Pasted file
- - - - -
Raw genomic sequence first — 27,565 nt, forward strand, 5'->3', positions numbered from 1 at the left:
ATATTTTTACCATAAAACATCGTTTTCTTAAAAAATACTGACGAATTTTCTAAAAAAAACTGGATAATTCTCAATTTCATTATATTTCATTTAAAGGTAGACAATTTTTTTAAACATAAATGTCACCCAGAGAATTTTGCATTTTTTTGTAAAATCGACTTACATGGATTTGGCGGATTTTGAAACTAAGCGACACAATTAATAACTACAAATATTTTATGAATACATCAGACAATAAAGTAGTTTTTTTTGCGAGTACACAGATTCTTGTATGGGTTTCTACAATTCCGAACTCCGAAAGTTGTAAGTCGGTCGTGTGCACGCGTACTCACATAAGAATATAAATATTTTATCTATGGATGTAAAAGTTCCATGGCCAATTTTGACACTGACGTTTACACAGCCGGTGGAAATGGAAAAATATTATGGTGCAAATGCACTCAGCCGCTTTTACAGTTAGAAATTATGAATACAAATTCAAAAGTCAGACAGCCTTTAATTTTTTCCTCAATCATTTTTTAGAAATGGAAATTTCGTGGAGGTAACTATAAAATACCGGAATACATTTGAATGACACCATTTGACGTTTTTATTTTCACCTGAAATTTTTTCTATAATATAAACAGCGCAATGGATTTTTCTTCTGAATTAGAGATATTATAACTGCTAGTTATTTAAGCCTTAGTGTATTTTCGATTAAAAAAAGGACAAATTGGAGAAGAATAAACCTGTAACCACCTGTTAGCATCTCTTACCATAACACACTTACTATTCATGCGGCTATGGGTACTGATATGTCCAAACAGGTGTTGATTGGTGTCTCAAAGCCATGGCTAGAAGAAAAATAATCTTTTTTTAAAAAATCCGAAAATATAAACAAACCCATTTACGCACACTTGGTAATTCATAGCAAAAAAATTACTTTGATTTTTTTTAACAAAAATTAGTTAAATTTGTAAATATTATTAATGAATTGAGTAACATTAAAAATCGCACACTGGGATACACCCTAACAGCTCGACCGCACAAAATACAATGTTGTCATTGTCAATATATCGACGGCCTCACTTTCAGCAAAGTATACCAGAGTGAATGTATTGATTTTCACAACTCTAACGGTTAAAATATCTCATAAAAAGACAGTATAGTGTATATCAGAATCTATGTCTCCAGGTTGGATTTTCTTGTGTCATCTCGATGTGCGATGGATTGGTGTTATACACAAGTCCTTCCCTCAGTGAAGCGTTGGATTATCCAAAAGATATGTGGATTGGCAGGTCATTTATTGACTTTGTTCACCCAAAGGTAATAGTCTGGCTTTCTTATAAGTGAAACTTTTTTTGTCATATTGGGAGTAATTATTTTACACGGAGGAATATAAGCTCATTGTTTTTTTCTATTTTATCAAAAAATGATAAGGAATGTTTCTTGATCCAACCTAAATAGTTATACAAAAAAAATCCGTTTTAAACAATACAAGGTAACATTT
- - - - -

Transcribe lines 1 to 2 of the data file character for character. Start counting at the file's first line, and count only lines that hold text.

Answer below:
Raw genomic sequence first — 27,565 nt, forward strand, 5'->3', positions numbered from 1 at the left:
ATATTTTTACCATAAAACATCGTTTTCTTAAAAAATACTGACGAATTTTCTAAAAAAAACTGGATAATTCTCAATTTCATTATATTTCATTTAAAGGTAGACAATTTTTTTAAACATAAATGTCACCCAGAGAATTTTGCATTTTTTTGTAAAATCGACTTACATGGATTTGGCGGATTTTGAAACTAAGCGACACAATTAATAACTACAAATATTTTATGAATACATCAGACAATAAAGTAGTTTTTTTTGCGAGTACACAGATTCTTGTATGGGTTTCTACAATTCCGAACTCCGAAAGTTGTAAGTCGGTCGTGTGCACGCGTACTCACATAAGAATATAAATATTTTATCTATGGATGTAAAAGTTCCATGGCCAATTTTGACACTGACGTTTACACAGCCGGTGGAAATGGAAAAATATTATGGTGCAAATGCACTCAGCCGCTTTTACAGTTAGAAATTATGAATACAAATTCAAAAGTCAGACAGCCTTTAATTTTTTCCTCAATCATTTTTTAGAAATGGAAATTTCGTGGAGGTAACTATAAAATACCGGAATACATTTGAATGACACCATTTGACGTTTTTATTTTCACCTGAAATTTTTTCTATAATATAAACAGCGCAATGGATTTTTCTTCTGAATTAGAGATATTATAACTGCTAGTTATTTAAGCCTTAGTGTATTTTCGATTAAAAAAAGGACAAATTGGAGAAGAATAAACCTGTAACCACCTGTTAGCATCTCTTACCATAACACACTTACTATTCATGCGGCTATGGGTACTGATATGTCCAAACAGGTGTTGATTGGTGTCTCAAAGCCATGGCTAGAAGAAAAATAATCTTTTTTTAAAAAATCCGAAAATATAAACAAACCCATTTACGCACACTTGGTAATTCATAGCAAAAAAATTACTTTGATTTTTTTTAACAAAAATTAGTTAAATTTGTAAATATTATTAATGAATTGAGTAACATTAAAAATCGCACACTGGGATACACCCTAACAGCTCGACCGCACAAAATACAATGTTGTCATTGTCAATATATCGACGGCCTCACTTTCAGCAAAGTATACCAGAGTGAATGTATTGATTTTCACAACTCTAACGGTTAAAATATCTCATAAAAAGACAGTATAGTGTATATCAGAATCTATGTCTCCAGGTTGGATTTTCTTGTGTCATCTCGATGTGCGATGGATTGGTGTTATACACAAGTCCTTCCCTCAGTGAAGCGTTGGATTATCCAAAAGATATGTGGATTGGCAGGTCATTTATTGACTTTGTTCACCCAAAGGTAATAGTCTGGCTTTCTTATAAGTGAAACTTTTTTTGTCATATTGGGAGTAATTATTTTACACGGAGGAATATAAGCTCATTGTTTTTTTCTATTTTATCAAAAAATGATAAGGAATGTTTCTTGATCCAACCTAAATAGTTATACAAAAAAAATCCGTTTTAAACAATACAAGGTAACATTT